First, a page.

It's a case of my imposing science fiction values on the fantasy form, and, as the author, I'm free to do that, because Methven exists only in my imagination. In everyday life, however, we're all pretty much obliged to follow the real world's rules -- such as the laws of economics.

That's what bugs me about so much of the anti-gravity Internet economy. It's not based on supply and demand. It's based on wishful thinking.

'Way too many dotcom business plans are predicated on what I call the Field of Dreams model: "If you build it, they will come." And there is no group that's guiltier of that sin than the folks that call themselves ASPs.

The Boys in the Band

First of all, I'm not sure what the hell an "Application Service Provider" even is: a firm that provides outsourced administrative services, a glorified systems integrator, an independent software vendor or a troglodyte venture that still thinks there's a future for Internet-based thin computers in a business environment? Or are the real ASPs strictly into content hosting? I can't tell from stories in the trade press and the ASP wannabes can't seem to agree on a common definition themselves.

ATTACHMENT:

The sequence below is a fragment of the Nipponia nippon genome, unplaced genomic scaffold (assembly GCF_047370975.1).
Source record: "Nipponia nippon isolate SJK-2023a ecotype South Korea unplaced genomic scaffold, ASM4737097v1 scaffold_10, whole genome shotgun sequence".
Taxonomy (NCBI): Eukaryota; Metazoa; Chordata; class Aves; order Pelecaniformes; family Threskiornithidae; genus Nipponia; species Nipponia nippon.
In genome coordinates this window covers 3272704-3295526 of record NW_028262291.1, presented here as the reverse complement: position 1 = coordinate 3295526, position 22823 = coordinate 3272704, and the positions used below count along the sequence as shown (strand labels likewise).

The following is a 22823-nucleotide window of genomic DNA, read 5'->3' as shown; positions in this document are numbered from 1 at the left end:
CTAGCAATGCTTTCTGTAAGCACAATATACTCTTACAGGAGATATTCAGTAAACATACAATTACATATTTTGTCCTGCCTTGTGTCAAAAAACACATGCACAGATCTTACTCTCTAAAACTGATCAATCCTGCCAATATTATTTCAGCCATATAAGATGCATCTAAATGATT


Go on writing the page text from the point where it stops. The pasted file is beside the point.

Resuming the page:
Most administrative functions -- such as accounting or human resources or inventory management -- involve highly confidential information. Regardless of how robust a server's security might be, exposing that information to the Net is risky. Even a VPN isn't foolproof -- a hacker who makes it far enough into your system can plant a sniffer to capture packets before they're encoded, or just download your data directly. Beyond that, a lot of businesses also have heavy investments in their existing HR or inventory control systems. Getting them to switch could be non-trivially difficult, even without the security angle.

Systems integration is a difficult way to make a living, with a long sales cycle and big, fierce competitors. Like IBM and EDS and the Big Six, for instance. It's not for the faint of heart and it generally requires developing a much closer relationship with the client than can be achieved via the Net -- to understand the client's needs, you have to physically spend a good deal of time studying how she conducts her business. You can't automate that, either. It takes a combination of business and technical skills with diplomacy and salesmanship that's pretty darned rare -- and pretty darned costly, as rare things often are.